Texas Ebola patient gets experimental drug
07 October 2014, 09:21
Washington - A Liberian man diagnosed with Ebola in Texas has received an experimental drug, the first time the medicine has been used to fight the deadly virus in humans, officials said on Monday.
Thomas Eric Duncan is in critical but stable condition, Texas Health spokesperson Candace White said in a brief statement to reporters.
"He is now receiving an investigational medication, brincidofovir," she said.
The drug is made by the North Carolina-based pharmaceutical company Chimerix.
Brincidofovir is currently in phase three trials against cytomegalovirus (CMV) and adenovirus, the company said on its website.
However, for Ebola infections it has only been evaluated in test-tubes, not animals or humans, it added.
The drug "works by keeping viruses from creating additional copies of themselves", Chimerix said.
Three American missionaries who were treated for Ebola in the United States after they became infected in Liberia were given other experimental treatments.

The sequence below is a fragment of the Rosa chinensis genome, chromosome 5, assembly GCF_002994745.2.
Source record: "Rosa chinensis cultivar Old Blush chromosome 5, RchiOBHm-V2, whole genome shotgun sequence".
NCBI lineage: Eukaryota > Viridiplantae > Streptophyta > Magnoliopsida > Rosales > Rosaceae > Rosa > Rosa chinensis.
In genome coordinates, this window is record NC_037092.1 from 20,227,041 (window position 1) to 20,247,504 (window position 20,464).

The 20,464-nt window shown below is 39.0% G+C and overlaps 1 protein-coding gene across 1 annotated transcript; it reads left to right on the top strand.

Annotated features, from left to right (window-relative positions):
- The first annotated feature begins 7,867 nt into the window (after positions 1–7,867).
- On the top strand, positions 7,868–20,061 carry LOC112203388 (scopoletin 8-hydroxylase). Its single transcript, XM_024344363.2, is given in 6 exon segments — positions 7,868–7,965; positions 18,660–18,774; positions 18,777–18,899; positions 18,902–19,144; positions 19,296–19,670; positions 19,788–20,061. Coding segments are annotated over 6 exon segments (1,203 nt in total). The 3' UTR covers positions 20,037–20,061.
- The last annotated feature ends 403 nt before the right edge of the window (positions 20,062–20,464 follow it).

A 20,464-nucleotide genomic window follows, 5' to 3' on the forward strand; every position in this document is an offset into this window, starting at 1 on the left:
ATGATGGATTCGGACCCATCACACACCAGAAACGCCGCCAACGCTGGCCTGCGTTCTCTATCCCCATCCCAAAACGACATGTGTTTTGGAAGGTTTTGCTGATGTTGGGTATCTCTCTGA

Also read: Hospital: US Ebola patient in critical condition
The supply of one promising drug, ZMapp, has run out.
US doctor Rick Sacra was treated with the Canadian firm Tekmira's Ebola drug, TKM-Ebola, as well as serum from doctor Kent Brantly, who had Ebola and recovered.
There is no market-approved drug for treating Ebola yet, and no vaccine to prevent it.
Duncan is the first person to be diagnosed with Ebola in the United States, and is believed to have become infected while in Liberia.
His condition worsened from serious to critical over the weekend.
West Africa is currently battling the largest outbreak of Ebola in history, with more than 3 300 dead from the haemorrhagic virus since the start of the year.